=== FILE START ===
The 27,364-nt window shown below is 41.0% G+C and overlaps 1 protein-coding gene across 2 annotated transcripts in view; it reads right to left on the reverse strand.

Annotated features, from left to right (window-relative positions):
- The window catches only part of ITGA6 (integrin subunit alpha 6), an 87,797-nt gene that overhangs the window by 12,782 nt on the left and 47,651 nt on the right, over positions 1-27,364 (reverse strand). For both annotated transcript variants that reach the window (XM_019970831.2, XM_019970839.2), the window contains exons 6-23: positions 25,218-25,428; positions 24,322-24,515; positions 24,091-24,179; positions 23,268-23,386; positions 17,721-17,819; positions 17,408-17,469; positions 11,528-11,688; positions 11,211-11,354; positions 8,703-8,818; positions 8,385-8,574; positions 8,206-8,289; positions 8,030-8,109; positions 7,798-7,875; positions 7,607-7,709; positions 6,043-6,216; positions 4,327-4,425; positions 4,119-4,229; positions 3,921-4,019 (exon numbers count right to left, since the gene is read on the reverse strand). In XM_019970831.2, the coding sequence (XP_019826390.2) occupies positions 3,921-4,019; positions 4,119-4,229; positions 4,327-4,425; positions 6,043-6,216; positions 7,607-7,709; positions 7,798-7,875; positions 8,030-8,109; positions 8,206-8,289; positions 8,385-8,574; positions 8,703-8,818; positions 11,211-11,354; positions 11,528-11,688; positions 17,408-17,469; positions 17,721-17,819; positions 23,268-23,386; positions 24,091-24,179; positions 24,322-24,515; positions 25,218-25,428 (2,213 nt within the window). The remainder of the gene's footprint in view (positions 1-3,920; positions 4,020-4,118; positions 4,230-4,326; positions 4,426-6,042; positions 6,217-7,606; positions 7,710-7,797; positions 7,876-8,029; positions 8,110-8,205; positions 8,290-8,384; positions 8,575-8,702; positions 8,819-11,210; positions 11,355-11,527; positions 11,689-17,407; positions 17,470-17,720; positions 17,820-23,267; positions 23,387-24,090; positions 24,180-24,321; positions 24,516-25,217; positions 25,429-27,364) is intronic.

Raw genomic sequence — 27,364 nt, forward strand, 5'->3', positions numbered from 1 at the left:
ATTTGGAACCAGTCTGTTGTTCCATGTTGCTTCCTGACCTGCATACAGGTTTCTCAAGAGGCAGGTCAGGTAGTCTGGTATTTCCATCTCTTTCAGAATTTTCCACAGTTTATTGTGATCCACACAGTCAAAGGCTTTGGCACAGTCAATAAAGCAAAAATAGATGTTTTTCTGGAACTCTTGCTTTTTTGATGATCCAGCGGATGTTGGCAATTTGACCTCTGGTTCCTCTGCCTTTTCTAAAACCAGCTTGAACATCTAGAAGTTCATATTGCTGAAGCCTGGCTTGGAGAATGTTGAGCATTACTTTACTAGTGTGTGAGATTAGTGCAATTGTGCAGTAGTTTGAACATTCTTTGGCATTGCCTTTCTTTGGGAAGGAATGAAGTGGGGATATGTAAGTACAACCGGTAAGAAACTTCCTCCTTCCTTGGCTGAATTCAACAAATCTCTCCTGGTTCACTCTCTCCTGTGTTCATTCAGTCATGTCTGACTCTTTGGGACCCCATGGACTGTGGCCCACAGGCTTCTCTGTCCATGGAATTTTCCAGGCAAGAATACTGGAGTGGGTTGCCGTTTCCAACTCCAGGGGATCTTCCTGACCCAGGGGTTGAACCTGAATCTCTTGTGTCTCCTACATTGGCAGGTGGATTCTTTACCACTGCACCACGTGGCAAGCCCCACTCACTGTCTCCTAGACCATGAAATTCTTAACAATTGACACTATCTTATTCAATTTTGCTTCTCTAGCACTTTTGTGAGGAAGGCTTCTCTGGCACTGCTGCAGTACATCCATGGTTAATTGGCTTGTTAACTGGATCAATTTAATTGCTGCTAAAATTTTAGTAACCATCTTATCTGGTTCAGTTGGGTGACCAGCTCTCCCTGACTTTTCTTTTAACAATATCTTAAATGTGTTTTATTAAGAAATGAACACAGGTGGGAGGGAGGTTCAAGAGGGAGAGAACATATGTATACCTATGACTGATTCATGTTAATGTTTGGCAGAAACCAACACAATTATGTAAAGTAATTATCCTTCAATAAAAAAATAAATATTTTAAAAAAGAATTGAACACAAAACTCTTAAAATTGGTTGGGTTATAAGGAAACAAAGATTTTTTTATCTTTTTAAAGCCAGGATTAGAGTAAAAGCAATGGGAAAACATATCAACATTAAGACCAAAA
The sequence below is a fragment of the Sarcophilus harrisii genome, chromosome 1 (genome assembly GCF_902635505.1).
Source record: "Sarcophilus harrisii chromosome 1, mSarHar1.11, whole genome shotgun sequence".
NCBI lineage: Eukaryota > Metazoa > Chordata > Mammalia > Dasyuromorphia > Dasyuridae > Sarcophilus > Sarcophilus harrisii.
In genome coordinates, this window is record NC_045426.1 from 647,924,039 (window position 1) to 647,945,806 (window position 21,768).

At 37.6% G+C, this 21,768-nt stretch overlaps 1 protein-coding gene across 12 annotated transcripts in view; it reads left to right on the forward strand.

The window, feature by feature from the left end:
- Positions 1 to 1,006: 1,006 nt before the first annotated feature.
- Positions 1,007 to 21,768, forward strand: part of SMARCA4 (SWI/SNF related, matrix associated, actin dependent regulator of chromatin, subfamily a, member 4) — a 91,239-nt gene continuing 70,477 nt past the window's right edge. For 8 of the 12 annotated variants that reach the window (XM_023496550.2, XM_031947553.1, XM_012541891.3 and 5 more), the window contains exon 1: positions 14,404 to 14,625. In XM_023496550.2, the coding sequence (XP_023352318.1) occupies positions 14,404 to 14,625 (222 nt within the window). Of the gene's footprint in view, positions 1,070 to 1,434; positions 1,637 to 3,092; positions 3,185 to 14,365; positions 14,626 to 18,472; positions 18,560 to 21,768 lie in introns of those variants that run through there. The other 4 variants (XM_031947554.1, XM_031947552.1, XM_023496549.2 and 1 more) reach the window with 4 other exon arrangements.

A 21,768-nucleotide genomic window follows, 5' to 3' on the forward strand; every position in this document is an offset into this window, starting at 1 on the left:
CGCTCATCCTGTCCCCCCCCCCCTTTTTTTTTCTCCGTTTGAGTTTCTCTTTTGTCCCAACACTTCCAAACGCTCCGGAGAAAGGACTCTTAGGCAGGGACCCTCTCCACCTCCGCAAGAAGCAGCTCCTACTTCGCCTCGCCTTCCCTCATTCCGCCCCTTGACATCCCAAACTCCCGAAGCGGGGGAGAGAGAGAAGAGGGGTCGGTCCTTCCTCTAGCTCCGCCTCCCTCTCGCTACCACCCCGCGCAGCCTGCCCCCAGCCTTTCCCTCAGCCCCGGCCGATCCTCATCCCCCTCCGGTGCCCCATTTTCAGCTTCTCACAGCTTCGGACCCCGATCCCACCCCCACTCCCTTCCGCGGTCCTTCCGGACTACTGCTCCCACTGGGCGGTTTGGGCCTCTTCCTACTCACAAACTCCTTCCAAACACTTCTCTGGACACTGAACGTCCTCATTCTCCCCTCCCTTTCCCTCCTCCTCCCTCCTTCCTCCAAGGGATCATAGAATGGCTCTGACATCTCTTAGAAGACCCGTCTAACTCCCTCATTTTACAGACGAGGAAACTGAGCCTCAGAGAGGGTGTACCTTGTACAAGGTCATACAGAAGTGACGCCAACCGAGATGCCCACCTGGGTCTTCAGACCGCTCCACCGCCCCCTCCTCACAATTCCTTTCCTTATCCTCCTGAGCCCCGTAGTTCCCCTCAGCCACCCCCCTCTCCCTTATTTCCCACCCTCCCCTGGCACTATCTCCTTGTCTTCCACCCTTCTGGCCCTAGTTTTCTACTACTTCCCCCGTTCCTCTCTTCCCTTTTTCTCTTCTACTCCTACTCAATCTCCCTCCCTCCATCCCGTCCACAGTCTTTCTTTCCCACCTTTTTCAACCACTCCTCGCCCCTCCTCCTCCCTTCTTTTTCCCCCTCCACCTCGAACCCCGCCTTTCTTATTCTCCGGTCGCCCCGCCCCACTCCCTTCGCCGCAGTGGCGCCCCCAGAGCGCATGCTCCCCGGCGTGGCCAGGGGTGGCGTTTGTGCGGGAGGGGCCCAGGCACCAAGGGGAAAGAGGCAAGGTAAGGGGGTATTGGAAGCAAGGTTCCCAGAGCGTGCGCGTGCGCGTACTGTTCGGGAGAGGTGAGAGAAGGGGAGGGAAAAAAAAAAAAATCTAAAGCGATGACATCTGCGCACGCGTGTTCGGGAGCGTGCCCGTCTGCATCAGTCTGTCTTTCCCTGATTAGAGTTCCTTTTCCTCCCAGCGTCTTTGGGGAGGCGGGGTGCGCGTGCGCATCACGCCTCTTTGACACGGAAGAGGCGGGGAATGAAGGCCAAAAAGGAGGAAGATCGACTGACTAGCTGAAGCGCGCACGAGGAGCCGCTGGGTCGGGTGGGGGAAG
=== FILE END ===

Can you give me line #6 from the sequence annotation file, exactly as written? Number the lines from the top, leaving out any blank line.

The sequence below is a fragment of the Sarcophilus harrisii genome, chromosome 1 (genome assembly GCF_902635505.1).